Apple has announced an event for October 22, with the usual teasing headline, “We still have a lot to cover.” Leaked pictures hint that at least one of those things will be an iPad protected by the Fingerprint ID system used in iPhone 5S.
The invitations, sent out to journalists on Tuesday, merely confirm an event at San Francisco’s Yerba Buena conference center at 10am on Tuesday next week – but it’s considered a near-certainty that Apple will update its ageing iPad range, according to The Register.
The image is a typically blurred and indistinct smartphone shot purportedly leaked from a Chinese supplier, but the move would make sense, according to CNET. “Perhaps Apple will keep Touch ID away from the mini, but bring it to the larger iPad, as a way to reward shoppers who splash out on the bigger, pricier tablet,” the site wrote.
Despite repeated attempts to “hack” the security sensor, Apple’s move appears to have inspired other handset manufacturers. HTC’s One Max – a bigger, 5.9-inch screen version of its flagship Android handset – also offers fingerprint authentication, and was unveiled at a press conference in China this week according to the BBC.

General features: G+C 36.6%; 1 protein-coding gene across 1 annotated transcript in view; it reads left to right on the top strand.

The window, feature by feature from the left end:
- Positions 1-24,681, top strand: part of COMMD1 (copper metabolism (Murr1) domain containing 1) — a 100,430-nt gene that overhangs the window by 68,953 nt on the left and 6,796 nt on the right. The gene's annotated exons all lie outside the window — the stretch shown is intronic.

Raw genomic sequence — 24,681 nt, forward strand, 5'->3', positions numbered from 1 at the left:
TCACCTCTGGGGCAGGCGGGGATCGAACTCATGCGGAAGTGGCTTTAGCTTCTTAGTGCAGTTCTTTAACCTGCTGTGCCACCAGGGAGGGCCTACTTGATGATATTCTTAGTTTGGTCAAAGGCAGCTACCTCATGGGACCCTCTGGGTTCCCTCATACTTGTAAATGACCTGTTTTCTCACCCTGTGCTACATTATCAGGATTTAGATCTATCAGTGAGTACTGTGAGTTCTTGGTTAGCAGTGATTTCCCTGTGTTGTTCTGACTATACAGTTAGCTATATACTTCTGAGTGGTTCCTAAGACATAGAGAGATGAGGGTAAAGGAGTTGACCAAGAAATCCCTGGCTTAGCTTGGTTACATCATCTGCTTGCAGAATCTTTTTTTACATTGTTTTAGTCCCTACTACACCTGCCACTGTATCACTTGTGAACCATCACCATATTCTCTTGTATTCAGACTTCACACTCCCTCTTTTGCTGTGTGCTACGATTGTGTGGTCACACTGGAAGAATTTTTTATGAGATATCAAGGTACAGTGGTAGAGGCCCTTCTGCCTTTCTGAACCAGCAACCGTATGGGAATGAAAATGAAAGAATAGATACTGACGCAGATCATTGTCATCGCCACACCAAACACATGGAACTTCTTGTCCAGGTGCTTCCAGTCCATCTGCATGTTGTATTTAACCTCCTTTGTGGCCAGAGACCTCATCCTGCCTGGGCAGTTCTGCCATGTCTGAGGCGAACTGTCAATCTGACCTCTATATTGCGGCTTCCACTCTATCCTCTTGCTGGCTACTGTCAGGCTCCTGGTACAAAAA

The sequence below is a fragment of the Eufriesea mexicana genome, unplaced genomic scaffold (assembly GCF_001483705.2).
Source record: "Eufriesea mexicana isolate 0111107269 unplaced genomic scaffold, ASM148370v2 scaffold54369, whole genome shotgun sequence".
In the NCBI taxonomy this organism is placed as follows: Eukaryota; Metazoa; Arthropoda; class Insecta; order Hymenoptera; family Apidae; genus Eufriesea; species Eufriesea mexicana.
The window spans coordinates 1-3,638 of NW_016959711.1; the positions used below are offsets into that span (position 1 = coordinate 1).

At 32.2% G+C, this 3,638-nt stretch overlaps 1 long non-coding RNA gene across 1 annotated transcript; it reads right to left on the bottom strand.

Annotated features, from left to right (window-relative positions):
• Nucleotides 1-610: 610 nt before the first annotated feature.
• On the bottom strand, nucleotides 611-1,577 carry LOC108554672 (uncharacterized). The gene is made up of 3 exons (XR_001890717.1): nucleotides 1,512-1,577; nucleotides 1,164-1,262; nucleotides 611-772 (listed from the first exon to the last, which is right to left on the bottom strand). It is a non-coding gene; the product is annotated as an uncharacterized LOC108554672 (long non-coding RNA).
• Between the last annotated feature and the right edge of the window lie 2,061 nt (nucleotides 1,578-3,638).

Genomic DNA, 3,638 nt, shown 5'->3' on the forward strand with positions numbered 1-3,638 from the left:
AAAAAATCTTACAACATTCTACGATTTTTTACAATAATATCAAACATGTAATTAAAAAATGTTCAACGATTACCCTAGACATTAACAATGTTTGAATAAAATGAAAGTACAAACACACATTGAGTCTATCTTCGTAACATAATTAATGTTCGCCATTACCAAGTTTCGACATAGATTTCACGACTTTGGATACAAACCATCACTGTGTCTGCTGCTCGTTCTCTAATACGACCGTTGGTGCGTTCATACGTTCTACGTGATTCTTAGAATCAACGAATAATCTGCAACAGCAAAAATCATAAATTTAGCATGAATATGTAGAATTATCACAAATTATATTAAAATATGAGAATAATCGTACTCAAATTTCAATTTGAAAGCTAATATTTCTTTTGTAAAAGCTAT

“The fingerprint scanner allows users to lock or unlock the screen and quickly launch up to three favourite applications by assigning an individual finger to each,” the Taiwanese company said in a statement.
Last week, a report from USA Today said that a standardized fingerprint security system for Android devices, certified by the FIDO (Fast Identity Online) Alliance, would be available shortly after the new year.
Stephen Cobb, Security Researcher with ESET, says that we may be on the verge of widespread deployment of biometrics. Cobb says, “Successful implementation of biometrics in a segment leading product could bode well for consumer acceptance.”
“I have been a fan of biometrics as an added authentication factor ever since I first researched multi-factor and 2FA systems 20 years ago, however, user adoption is very sensitive to performance; in other words the iPhone 5S and subsequent devices could advance biometrics, or put a whole lot of people off biometrics.”
Various other start-ups are working on systems which ID users via brain waves, heart beats and even the way they walk. WeLiveSecurity explores some of these ideas in a feature here.
Author Rob Waugh, We Live Security